After reading a recent spate of articles on how the president should, could, or would ban or regulate football, I started to wonder what my father or grandfather might say? Then I wondered, how we got to this place where things that others choose to do to themselves is now our responsibility to monitor, manage, restrict and pay for?
50 years ago, if we spoke to our parents about the federal government making laws regulating football or restricting people’s access to cigarettes and punitively taxing soda, they would think we had lost our minds. Clearly,much has changed since the 1950s and 1960s.
We may choose to believe that we have become more learned and enlightened. We now have more evidence about the dangers of smoking and the problems with soda intake in ourselves and children leading to obesity, diabetes, and other conditions and diseases. And, to a great extent, the knowledge acquired over the past 50 or 60 years has led us to understand much about the consequences of the dumb and irresponsible things we do!
But, at least in my case, and I suspect many more, Our fathers and grandfathers would have still said the federal government has no place in restricting people’s activities. Why would they say this? Because in their view, what you chose to do was your decision and the consequences were your responsibility. And they were correct! If you got cancer, or you jumped out of a plane with a parachute, or you got fat, diabetic, and died an early death, that was your problem.
If you were racing in a car, hit a tree, and had a severe spinal cord injury, or if you were playing football without a helmet and got a concussion, or if you smoked and got cancer, it sucked to be you! People were just as sympathetic and empathetic–maybe even more so. Churches and associations would take up collections to help you and your family. Family and friends would have taken turns helping you change your diapers and moved you from your wheelchair to your bed. And, your neighbors might even have contributed to a fund to support you going to an asylum where you could have been taken care of till you died. But ultimately, while they felt sorry and wanted to help, it was, in the end, your problem.
When did this change?
How is it we moved from the concept that if you got catastrophically ill, it was not my problem; it was yours? How could we ever think that way? Well, because it was your problem. Even with insurance in that period, the impact to others for such problems was minimal in terms of policy costs. Risky activities were not covered, and many so-called self-inflicted diseases had limited to no coverage. For the most part, insurance was geared for catastrophe, not normality, and minimal coverage.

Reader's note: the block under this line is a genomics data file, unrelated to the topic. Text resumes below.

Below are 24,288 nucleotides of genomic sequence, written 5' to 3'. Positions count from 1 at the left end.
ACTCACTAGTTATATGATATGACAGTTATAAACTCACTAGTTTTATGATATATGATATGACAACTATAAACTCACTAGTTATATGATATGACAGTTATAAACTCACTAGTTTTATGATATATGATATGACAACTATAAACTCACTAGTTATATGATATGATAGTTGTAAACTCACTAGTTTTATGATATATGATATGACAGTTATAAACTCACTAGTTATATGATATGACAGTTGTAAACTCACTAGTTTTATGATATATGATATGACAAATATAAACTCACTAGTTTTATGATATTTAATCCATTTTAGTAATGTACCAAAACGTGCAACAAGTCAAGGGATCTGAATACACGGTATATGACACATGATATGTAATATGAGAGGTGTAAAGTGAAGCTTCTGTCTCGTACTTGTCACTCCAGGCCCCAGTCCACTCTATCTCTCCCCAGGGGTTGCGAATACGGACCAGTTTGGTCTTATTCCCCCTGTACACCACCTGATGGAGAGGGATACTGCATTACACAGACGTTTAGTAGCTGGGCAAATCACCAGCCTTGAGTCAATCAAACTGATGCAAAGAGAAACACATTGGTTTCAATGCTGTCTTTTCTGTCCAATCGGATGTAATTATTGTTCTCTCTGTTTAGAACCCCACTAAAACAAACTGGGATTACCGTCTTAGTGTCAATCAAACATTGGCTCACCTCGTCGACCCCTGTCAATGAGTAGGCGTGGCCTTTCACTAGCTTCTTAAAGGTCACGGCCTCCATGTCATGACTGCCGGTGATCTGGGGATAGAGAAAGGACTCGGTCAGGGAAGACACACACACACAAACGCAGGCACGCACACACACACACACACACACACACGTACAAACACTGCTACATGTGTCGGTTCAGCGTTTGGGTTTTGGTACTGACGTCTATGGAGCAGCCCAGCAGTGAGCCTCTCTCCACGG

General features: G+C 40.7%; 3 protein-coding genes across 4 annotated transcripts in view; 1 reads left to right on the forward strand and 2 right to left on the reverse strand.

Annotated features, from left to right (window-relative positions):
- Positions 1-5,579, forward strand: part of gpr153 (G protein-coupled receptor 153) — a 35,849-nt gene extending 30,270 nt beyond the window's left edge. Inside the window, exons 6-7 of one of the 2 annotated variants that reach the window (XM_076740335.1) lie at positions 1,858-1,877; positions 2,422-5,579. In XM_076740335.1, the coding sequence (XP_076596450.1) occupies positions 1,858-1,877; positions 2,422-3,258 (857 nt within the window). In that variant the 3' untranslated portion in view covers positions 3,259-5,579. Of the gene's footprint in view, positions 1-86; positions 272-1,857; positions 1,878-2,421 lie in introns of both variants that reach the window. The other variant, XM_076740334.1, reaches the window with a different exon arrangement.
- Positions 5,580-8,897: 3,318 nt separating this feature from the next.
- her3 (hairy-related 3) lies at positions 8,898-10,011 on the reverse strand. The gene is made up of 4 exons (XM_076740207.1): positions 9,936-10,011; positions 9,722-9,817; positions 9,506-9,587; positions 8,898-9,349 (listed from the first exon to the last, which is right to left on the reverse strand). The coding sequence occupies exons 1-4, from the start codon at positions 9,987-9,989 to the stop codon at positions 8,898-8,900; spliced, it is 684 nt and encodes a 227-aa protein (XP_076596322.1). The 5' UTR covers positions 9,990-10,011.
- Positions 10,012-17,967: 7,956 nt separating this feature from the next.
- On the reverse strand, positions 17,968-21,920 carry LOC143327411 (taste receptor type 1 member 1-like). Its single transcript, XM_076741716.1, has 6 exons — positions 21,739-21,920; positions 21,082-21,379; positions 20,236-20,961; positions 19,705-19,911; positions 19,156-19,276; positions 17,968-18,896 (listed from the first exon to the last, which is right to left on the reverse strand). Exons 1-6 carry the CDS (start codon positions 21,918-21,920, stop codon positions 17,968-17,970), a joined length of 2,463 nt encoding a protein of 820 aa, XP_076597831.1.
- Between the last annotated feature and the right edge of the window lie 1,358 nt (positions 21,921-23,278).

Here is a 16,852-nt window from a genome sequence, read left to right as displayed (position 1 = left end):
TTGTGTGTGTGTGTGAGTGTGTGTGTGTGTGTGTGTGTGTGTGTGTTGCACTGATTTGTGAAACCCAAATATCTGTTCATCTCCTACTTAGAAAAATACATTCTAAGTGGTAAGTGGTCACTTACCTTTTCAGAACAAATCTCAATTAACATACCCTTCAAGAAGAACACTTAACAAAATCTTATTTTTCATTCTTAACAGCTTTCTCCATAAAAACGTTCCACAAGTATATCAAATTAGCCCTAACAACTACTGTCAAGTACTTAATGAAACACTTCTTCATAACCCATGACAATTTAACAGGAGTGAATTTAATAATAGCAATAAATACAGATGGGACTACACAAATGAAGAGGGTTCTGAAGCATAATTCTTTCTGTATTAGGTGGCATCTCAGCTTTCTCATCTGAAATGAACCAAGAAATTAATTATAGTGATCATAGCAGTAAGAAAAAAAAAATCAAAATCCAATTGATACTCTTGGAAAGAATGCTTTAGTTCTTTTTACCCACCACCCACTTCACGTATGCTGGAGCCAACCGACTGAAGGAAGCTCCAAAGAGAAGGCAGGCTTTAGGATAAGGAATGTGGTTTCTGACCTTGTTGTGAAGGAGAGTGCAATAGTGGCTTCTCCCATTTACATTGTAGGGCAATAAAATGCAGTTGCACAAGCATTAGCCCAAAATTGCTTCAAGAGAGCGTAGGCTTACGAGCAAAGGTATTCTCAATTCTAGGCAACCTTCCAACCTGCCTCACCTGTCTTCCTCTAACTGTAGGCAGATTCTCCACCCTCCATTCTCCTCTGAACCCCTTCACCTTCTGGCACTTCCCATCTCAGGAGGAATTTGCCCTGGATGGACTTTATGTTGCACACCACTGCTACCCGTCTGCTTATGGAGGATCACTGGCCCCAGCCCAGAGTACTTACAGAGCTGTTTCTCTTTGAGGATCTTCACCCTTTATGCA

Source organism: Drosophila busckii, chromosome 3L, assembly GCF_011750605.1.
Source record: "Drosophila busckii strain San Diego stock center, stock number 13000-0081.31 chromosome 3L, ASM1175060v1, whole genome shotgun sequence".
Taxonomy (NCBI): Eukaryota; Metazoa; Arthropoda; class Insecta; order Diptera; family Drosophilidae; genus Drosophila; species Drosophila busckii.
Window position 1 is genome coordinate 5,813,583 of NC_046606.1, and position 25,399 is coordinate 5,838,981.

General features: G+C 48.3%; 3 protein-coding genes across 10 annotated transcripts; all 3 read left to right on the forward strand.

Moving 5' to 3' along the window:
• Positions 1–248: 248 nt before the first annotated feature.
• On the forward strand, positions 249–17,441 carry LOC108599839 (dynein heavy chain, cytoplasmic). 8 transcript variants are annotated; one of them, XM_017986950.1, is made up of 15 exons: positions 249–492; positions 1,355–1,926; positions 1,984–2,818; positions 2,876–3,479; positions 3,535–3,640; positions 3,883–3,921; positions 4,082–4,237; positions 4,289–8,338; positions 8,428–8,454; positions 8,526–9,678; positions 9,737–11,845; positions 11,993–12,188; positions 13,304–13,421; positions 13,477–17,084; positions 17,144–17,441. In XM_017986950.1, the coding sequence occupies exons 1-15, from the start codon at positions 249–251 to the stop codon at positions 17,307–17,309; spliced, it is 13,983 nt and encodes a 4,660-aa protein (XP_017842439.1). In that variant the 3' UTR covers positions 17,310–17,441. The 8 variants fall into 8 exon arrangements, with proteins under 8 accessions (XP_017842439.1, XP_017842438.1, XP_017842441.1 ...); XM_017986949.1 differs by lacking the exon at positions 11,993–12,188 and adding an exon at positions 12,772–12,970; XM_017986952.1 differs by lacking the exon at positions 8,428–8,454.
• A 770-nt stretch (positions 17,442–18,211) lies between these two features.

So what changed?
In 1964, then-President Johnson, due to rising poverty due to several systemic economic issues and the cost of both the Korean War and the Vietnam War, declared war on poverty. As part of the battle against poverty, legislation was offered to provide “supplemental” and “temporary” assistance to poor people until they could be raised by the guaranteed “rising economic tide that would surely float all boats”–Medicaid. Additionally, many impoverished older adults had made their money in the 1930s through the 1950s. Due to inflation (loss of buying power), they did not have enough money to pay for their living expenses or insurance. So we needed another “temporary” and “supplemental” program to help them cope –Medicare.
This seemed like a great idea at the time to some, and to others like Wilbur Mills (D and head of the powerful Ways and Means Committee), it was initially seen as a ticket to fiscal disaster. Mills warned the president that these expansions were unaffordable. But with a change in the political winds, Mills got the religion and supported Johnson’s efforts publically while privately still warning of the potential financial consequences of these programs were not strictly limited and remains supplemental and temporary. As is typical, our revisionist memory does not accurately reflect what the programs were originally designed to do.
The concerns Mills was worried about came true, and quickly, like the prior “temporary” and “supplemental” program they extended, Social Security, these programs became permanent and rapidly expanded. Mills’ predictions of fiscal catastrophe rapidly became true. Shortly after assuming office, President Nixon was faced with the first of these catastrophic predictions. President Nixon found he did not have enough cash to pay the federal government’s bills. Due to the international gold standard that established a basis for exchanging dollars into other currencies, he could not print more money without reducing America’s international buying power. In effect, all printing more money did was create more paper that was proportionately worthless. More arbitrary cash did nothing as the new cash was divided into the value of the gold reserves, and the dollar was worthless, exactly at the same rate that it was expanded.
This was a big crisis, one we have historically faced many times before. Nixon followed the prior paths, taken with the backdrop of war, and removed the U.S. dollar from the gold standard. Now, the treasury could print more money, and the president could pay the nation’s bills. While initially, the recipients of the cash would realize it was probably worthless, there was no real way to measure the actual devaluation, and some claimed gains could be made. The government also needed to come up with a method to calculate an increasing value to the economy. They decided the best way to do this was to use the value of U.S.real estate–in effect, mortgage debt. Crisis averted–the bills got paid, and for the most part, no one was the wiser.
What were the big bills that were draining the money from the Treasury?